In Memory of An Acquaintance

  • SumoMe

DeathSomeone once said that you either make friends for a lifetime or acquaintances who you easily forget. Until one morning, when you hear about their death, and then you don’t know how to react. All the memories come running back to you, of when you were first introduced to that person, of how you felt about them, and how you were only friends with them because your best friend knew them. Closely. One of my “acquaintances” from school passed away this morning. I didn’t know how to react. You could say that I’m in denial, or that I never really had any attachment to her, apart from meeting her at reunions or talking to her online every now and then. What happens when a distant relative passes away? A wave of nostalgia later, we’re fine. It is funny how only a death can make us realize the true worth of the deceased, and the day of their death, we spend much more time thinking about them than we ever did while they were alive. Does it make a difference in our lives? The most we would do is sympathize, discuss, forget and sympathize again when the topic comes up in school reunions and family gatherings. We would laugh at stories from their childhood or school days, shed a tear or two, but finish with it that very evening. I know it is being more than ambitious to expect anybody to heavily feel their loss apart from family and close friends, but the truth is, sometimes, even acquaintances feel the loss, without the tear show.

After the death, you bring out their good points, meticulously discuss their lives to anyone you can catch hold of, will run to switch on the TV if their accident is being covered by the news channel, will continuously call all the people who know details about their funeral and the family’s reactions, but will not attend the funeral. Why? Because we’re scared, we’re all scared because this could have easily happened to us. We’re scared for the families dealing with the death, we’re scared for the friends who’re shattered, and we’re scared mostly for us, because it is during the funeral that we might break down, but we’re not ready for that, we haven’t come to terms with the death yet. The question is, will we ever?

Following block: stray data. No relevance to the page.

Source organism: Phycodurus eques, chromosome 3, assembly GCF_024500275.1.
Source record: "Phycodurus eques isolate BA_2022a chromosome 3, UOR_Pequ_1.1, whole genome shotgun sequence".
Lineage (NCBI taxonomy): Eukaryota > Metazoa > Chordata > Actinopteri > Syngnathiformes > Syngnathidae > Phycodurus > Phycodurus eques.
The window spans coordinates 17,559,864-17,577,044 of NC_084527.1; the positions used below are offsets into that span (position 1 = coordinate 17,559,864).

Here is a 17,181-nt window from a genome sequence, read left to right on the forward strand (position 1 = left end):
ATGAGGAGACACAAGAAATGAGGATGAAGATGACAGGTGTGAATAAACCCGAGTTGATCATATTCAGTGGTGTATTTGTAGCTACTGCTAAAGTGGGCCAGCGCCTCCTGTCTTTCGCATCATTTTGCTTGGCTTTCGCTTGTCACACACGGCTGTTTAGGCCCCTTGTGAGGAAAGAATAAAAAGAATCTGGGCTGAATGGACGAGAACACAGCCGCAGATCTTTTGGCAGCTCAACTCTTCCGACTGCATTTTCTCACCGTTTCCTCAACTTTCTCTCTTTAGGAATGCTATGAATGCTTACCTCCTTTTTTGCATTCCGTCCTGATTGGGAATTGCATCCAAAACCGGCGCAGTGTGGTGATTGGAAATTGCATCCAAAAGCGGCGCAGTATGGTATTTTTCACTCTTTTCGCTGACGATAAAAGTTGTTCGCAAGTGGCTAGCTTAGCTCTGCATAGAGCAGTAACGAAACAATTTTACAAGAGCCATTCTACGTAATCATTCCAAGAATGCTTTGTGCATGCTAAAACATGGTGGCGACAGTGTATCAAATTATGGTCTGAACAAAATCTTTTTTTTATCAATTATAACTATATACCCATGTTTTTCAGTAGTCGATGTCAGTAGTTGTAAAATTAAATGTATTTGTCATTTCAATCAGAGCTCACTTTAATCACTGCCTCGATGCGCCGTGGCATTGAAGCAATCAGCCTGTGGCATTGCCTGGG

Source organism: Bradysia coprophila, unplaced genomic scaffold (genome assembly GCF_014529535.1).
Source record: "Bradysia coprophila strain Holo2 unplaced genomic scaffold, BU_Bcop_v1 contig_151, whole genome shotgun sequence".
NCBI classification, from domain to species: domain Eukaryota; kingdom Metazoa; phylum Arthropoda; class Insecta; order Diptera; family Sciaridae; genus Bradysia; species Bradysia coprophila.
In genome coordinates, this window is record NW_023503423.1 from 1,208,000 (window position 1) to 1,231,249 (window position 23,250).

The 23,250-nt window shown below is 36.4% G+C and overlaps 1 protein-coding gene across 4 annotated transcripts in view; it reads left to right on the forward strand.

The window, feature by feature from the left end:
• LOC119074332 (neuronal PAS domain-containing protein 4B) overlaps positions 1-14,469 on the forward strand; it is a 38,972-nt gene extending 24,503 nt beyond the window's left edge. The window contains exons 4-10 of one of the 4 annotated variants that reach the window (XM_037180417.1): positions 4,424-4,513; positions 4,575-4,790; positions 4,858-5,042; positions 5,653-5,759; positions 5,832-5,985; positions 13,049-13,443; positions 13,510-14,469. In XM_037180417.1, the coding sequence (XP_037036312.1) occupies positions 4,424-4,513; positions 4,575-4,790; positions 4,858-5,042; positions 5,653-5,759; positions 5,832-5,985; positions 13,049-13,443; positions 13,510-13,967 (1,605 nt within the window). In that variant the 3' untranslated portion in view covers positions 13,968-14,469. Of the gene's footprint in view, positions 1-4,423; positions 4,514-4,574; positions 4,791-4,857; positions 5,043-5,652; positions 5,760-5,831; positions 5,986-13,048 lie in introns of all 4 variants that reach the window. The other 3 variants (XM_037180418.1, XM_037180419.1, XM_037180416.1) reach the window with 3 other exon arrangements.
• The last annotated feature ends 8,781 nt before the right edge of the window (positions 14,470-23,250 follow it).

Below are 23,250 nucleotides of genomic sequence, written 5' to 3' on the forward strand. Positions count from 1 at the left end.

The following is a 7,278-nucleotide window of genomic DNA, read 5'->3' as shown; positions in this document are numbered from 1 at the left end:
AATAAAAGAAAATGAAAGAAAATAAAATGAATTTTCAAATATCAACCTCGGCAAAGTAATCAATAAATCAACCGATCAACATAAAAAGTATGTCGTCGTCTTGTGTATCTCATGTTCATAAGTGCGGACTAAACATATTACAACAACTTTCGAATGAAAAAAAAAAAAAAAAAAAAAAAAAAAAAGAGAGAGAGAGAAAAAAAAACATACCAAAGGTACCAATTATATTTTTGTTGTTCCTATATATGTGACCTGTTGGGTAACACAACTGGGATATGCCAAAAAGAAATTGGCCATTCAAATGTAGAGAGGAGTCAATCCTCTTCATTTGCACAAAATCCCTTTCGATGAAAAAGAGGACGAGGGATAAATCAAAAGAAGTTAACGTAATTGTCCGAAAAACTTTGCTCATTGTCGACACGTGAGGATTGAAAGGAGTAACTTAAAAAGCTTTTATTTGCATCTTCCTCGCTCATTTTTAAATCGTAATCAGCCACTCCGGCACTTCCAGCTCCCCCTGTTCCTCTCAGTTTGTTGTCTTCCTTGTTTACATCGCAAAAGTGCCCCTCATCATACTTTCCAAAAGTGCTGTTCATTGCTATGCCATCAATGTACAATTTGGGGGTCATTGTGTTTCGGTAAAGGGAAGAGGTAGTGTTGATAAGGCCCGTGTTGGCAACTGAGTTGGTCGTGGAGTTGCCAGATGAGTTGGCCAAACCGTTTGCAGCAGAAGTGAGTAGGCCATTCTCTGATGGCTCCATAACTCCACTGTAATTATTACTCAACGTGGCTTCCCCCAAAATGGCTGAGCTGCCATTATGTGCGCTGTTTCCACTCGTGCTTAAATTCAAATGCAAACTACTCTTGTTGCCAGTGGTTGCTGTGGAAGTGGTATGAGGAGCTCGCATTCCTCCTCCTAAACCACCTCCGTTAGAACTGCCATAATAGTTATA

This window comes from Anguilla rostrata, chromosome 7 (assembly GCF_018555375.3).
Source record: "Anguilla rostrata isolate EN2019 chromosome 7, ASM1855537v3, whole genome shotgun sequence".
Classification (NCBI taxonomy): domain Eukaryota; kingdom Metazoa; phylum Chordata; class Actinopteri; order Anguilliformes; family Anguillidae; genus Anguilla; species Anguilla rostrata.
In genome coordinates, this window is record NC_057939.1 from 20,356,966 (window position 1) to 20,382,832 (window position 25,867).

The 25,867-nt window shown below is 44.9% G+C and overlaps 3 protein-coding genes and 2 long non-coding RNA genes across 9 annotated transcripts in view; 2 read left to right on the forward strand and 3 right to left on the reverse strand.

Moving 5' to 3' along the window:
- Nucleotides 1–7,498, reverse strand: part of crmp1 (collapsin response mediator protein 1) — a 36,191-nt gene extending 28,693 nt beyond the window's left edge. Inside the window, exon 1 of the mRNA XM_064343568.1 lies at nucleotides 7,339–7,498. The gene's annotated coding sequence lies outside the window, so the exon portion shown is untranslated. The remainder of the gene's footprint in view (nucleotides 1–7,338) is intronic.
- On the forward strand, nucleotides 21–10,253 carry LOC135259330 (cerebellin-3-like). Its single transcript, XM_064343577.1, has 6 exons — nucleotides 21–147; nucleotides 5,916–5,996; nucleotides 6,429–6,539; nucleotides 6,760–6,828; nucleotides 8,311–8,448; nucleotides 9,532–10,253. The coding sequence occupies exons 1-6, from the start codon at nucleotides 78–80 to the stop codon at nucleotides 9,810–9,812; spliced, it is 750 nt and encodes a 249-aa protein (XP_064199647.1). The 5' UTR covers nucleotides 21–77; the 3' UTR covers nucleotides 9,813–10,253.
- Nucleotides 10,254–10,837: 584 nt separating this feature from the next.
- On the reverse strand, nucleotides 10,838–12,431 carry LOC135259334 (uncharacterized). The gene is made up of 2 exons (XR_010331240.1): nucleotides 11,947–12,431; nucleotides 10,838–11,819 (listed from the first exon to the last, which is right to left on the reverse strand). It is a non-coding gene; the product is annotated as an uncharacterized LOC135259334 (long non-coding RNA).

The worst part is, when the death happens due to drunken driving, nobody waits for a minute to trash the person involved and pass judgments. The first comment we make is on the lack of responsibility in the person involved. Never do we once sit back to think that it’s possible for a person to get carried away, that not everybody can maintain their ground, and be on the good side all the time. It just gets very scary then, because you tend to recall every time you didn’t exactly do the right thing. It is now that I regret not getting to know the acquaintance. I wish I responded to her questions on MSN. I wish I’d get one more chance to talk to her, get to know her better. I wish I didn’t believe the silly rumors about her and formulate a baseless opinion. I wish I didn’t request the Psychology teacher to change my partner when she was made mine, because I thought she was dumb. Apparently you learn from your mistakes, but she wont be around for me to rectify. Unfortunately, it took me her death to realize the mistake.

So all those who’re reading this, go talk to that acquaintance you’ve been ignoring for a while, you never know when you’ll be greeted with a tragic phone call early in the morning… carrying the news of his/her death.

Swetha Ramakrishnan

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